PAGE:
New England Soccer Today

Five Things We Learned: #NEvMTL

Photo credit: Kari Heistad/

Photo credit: Kari Heistad/

It’s deja vu all over again.

For the second straight year, the Revolution claimed their first point of the season from a 0-0 draw in their home opener. That, of course, was after the locals have conceded five goals and scored zero in their first two…just like 2014.

Similar to last year, finishing is in witness protection. Chances have gone unanswered like drunken texts from exes. And the defense? Agita-inducing, though it subsided somewhat during Saturday’s draw.

But fear not, Revolution supporters. Because the scoring slump ended in Week 4 last year against the San Jose Earthquakes. Yes, the same San Jose Earthquakes who’ll be in town on Saturday for the Revolution’s Week 4 opponent.

Who scored the Revolution’s first goal of 2014? Victor Bernardez via the own goal, naturally. Although the locals got that elusive first goal in dubious fashion, another positive development resulted from last year’s Revolution-Earthquakes contest: the first win of the season.

Just sayin’.

Before we get to Saturday’s contest, let’s talk about Saturday’s second annual scoreless home opener.

1. Andrew Farrell isn’t half bad at center back. That is, when he’s not partnered with Jose Goncalves. Saturday’s contest was exactly what the third-year defender needed. After 180 minutes of something that, at times, may have resembled defending, Farrell put together a decent performance with versatile veteran Darrius Barnes beside him. Not that it was entirely surprising, mind you. Combine Goncalves’ inclination to play chicken with opposing forwards using the offside trap with Farrell’s instinct to get forward and, well, you get a negative-five goal differential in the first two games of the season. Separate them, though, and they’re both individually very good. Of course, Jay Heaps isn’t going to do that just yet. But it may not be long before the plug is pulled on this pairing.

2. If someone could create bionic hamstrings for Kevin Alston, the attack would be grateful. No disrespect to Jeremy Hall, who capably manned the right back spot and is really, really nice guy, but the offense missed Alston. Badly. While Hall doesn’t have the speed of his fellow right back, he was more than happy to get forward. There was just one problem: the central midfielders ignored him whenever he ventured past the halfway line. And when they didn’t? Let’s just say that Hall isn’t a right-footed Chris Tierney. OK, so Alston isn’t the greatest of crossers himself, but his speed stretches defenses and makes opposing left backs think twice when he enters the fray. The only problem, of course, is that Alston’s hamstrings continue to betray him. Didn’t Terminator 2 hint that we were supposed to have bionic appendages by now?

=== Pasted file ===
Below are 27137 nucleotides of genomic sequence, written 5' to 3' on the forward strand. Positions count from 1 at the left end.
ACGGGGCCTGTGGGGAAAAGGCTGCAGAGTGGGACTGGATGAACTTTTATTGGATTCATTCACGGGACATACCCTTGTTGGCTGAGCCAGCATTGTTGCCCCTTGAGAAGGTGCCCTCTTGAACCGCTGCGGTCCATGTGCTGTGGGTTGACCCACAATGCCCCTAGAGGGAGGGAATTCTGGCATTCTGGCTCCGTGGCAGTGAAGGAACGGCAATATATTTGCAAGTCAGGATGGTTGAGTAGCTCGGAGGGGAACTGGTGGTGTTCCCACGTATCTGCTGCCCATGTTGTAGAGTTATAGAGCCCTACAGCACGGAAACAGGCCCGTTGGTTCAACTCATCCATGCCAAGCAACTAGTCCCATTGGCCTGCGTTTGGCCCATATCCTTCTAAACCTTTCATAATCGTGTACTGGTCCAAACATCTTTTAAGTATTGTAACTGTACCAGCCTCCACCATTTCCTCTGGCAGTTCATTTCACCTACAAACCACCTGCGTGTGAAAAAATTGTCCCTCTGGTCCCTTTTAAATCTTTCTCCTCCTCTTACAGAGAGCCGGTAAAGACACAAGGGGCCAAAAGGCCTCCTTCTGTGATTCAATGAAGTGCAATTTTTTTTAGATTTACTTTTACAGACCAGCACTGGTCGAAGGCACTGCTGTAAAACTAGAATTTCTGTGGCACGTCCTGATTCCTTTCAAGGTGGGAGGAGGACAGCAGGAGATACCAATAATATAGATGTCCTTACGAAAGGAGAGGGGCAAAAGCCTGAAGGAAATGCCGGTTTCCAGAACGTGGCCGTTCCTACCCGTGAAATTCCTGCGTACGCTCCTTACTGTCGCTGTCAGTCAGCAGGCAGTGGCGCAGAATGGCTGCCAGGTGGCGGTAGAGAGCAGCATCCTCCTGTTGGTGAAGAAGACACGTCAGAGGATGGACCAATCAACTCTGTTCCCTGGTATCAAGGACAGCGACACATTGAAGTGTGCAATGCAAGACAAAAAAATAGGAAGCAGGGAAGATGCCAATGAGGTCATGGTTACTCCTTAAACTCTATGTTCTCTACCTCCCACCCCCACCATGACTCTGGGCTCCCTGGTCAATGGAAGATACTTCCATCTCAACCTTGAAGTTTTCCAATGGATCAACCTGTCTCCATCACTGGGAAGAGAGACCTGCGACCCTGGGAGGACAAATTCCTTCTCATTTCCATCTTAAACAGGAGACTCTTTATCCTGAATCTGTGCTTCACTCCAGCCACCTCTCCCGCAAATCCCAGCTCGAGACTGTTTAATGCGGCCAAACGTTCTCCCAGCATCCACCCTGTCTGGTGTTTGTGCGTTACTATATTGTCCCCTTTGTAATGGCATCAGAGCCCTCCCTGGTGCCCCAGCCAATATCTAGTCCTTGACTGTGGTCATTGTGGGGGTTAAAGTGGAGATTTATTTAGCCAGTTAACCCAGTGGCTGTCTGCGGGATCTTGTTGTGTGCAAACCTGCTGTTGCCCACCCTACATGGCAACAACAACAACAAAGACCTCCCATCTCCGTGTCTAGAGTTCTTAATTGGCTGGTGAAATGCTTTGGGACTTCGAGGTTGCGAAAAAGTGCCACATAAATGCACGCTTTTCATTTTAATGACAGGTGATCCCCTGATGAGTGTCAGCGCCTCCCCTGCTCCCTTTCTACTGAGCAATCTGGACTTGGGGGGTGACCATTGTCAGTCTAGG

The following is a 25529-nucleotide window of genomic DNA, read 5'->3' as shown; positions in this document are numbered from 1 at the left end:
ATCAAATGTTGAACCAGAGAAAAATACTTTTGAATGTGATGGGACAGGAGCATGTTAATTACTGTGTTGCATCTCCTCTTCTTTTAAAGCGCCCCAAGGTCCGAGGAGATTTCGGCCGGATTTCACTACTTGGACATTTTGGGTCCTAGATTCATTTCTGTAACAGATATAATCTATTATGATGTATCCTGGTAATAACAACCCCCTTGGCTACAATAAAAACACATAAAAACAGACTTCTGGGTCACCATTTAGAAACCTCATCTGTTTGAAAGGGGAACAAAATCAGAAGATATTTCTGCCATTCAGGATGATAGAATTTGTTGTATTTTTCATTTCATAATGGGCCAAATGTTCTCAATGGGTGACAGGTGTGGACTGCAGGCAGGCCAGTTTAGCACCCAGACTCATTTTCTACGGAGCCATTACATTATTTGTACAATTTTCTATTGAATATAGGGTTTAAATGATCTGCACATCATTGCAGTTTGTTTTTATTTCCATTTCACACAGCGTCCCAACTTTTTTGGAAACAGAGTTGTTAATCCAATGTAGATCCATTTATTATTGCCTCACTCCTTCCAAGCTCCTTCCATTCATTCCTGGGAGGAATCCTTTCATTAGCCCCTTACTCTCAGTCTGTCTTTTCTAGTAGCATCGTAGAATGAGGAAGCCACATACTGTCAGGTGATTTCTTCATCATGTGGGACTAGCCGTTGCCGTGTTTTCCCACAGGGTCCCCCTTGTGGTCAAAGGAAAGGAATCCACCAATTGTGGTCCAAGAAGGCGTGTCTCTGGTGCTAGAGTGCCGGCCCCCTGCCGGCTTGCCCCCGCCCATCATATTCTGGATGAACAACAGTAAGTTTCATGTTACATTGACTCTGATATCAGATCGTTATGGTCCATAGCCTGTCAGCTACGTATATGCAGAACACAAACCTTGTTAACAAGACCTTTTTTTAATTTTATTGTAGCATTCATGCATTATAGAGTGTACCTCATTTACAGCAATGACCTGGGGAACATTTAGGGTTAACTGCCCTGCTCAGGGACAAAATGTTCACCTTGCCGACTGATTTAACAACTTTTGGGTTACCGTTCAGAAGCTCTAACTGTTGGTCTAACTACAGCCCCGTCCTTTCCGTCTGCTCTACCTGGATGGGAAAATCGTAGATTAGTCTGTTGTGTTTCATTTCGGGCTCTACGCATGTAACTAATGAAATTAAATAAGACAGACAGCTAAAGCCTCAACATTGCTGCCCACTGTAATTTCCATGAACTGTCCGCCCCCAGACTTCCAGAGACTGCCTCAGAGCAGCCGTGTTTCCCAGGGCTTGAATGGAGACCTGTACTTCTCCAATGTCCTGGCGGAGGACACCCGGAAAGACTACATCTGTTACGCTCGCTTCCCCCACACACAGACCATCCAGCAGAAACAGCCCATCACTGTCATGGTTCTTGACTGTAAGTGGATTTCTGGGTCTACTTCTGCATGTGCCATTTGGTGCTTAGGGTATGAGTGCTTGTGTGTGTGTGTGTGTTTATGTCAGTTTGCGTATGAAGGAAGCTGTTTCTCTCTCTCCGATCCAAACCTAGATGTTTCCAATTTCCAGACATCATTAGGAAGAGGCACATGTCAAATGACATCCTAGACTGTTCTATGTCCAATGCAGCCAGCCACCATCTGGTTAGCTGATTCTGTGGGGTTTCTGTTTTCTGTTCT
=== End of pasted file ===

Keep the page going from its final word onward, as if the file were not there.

3. Scott Caldwell doesn’t need a beard to go into beast mode. He will never be confused for Shalrie Joseph, but the Revolution Academy OG was exceptional during Saturday’s contest. Correction: he was a manimal. All 5-8 of him. His positioning kept the Impact’s counterattack at bay, and prevented Dominic Oduro and Jack McInerney, both noted Revolution killers, from finding more success. Oh, and his ability to connect with teammates (90.8 percent passing accuracy) helped set the stage of a series of dangerous advances. True, the baby-faced midfielder looks like he’d rather help old ladies cross the street than dish out a fierce tackle. But Montreal found out fairly quickly that Caldwell is no cherub on the pitch.

4. Saturday’s clean sheet was just what the backline needed. After getting torched for five goals and, um, not torching anyone by scoring zero goals, the Revolution needed improvement somewhere. Anywhere. They got it from their backline, albeit a makeshift one that was missing two starters. Barnes looked as sharp as ever in Goncalves’ spot, while Hall was smart to play it safe, especially with Maxim Tissot threatening. The only shame is that we won’t see the same backline on Saturday, with all due respect to Goncalves and Alston. Even so, the unit that kept the Impact off the board gave the same supporters who endured the defensive mistakes of the first two matches a much-needed glimmer of hope. A glimmer of hope that although the backline still has issues to deal with, they may not be far off from turning the corner.

5. So long as Jermaine Jones is out, teams will continue to bottle the Revolution attack by clogging the middle. For the second straight week, the Revolution were unable to funnel the attack through the central channel. Knowing how much the Revolution attackers love to cut inside, Frank Klopas ordered his central players to plug the pockets that the creative midfielders like Lee Nguyen and Diego Fagundez both love to slice through. That approach won’t be as effective once the dynamic Jones returns, of course. However, until that happens, the Revolution must figure out a way to be more clinical. They have to be better with that final ball, and turning that final ball into paydirt. Pure and simple. The attack can survive without Jones, but only if they stop dousing their chances with kerosene and lighting them on fire.

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